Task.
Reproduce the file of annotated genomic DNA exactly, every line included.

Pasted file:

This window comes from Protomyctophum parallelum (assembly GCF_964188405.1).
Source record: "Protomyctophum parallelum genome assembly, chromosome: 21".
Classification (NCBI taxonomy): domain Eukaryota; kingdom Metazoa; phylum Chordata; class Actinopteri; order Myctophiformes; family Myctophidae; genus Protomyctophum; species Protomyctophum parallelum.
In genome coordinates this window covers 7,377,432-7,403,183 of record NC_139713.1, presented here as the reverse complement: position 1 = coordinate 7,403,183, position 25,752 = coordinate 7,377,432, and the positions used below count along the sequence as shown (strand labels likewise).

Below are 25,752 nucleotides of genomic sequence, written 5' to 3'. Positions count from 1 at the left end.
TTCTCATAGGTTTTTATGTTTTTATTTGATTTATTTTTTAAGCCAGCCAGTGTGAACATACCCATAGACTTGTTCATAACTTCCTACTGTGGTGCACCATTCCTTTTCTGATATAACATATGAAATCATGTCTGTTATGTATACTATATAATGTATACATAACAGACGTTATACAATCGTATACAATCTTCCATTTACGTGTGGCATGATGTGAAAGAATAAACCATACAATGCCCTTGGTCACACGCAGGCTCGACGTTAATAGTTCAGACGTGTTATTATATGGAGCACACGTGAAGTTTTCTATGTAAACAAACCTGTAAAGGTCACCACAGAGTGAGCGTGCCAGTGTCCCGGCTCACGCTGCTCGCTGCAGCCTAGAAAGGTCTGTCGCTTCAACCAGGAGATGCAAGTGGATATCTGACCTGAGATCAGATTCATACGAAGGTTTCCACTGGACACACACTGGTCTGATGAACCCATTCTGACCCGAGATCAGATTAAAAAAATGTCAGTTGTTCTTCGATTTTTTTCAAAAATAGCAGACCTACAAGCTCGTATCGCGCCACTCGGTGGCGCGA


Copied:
This window comes from Protomyctophum parallelum (assembly GCF_964188405.1).
Source record: "Protomyctophum parallelum genome assembly, chromosome: 21".
Classification (NCBI taxonomy): domain Eukaryota; kingdom Metazoa; phylum Chordata; class Actinopteri; order Myctophiformes; family Myctophidae; genus Protomyctophum; species Protomyctophum parallelum.
In genome coordinates this window covers 7,377,432-7,403,183 of record NC_139713.1, presented here as the reverse complement: position 1 = coordinate 7,403,183, position 25,752 = coordinate 7,377,432, and the positions used below count along the sequence as shown (strand labels likewise).

Below are 25,752 nucleotides of genomic sequence, written 5' to 3'. Positions count from 1 at the left end.
TTCTCATAGGTTTTTATGTTTTTATTTGATTTATTTTTTAAGCCAGCCAGTGTGAACATACCCATAGACTTGTTCATAACTTCCTACTGTGGTGCACCATTCCTTTTCTGATATAACATATGAAATCATGTCTGTTATGTATACTATATAATGTATACATAACAGACGTTATACAATCGTATACAATCTTCCATTTACGTGTGGCATGATGTGAAAGAATAAACCATACAATGCCCTTGGTCACACGCAGGCTCGACGTTAATAGTTCAGACGTGTTATTATATGGAGCACACGTGAAGTTTTCTATGTAAACAAACCTGTAAAGGTCACCACAGAGTGAGCGTGCCAGTGTCCCGGCTCACGCTGCTCGCTGCAGCCTAGAAAGGTCTGTCGCTTCAACCAGGAGATGCAAGTGGATATCTGACCTGAGATCAGATTCATACGAAGGTTTCCACTGGACACACACTGGTCTGATGAACCCATTCTGACCCGAGATCAGATTAAAAAAATGTCAGTTGTTCTTCGATTTTTTTCAAAAATAGCAGACCTACAAGCTCGTATCGCGCCACTCGGTGGCGCGA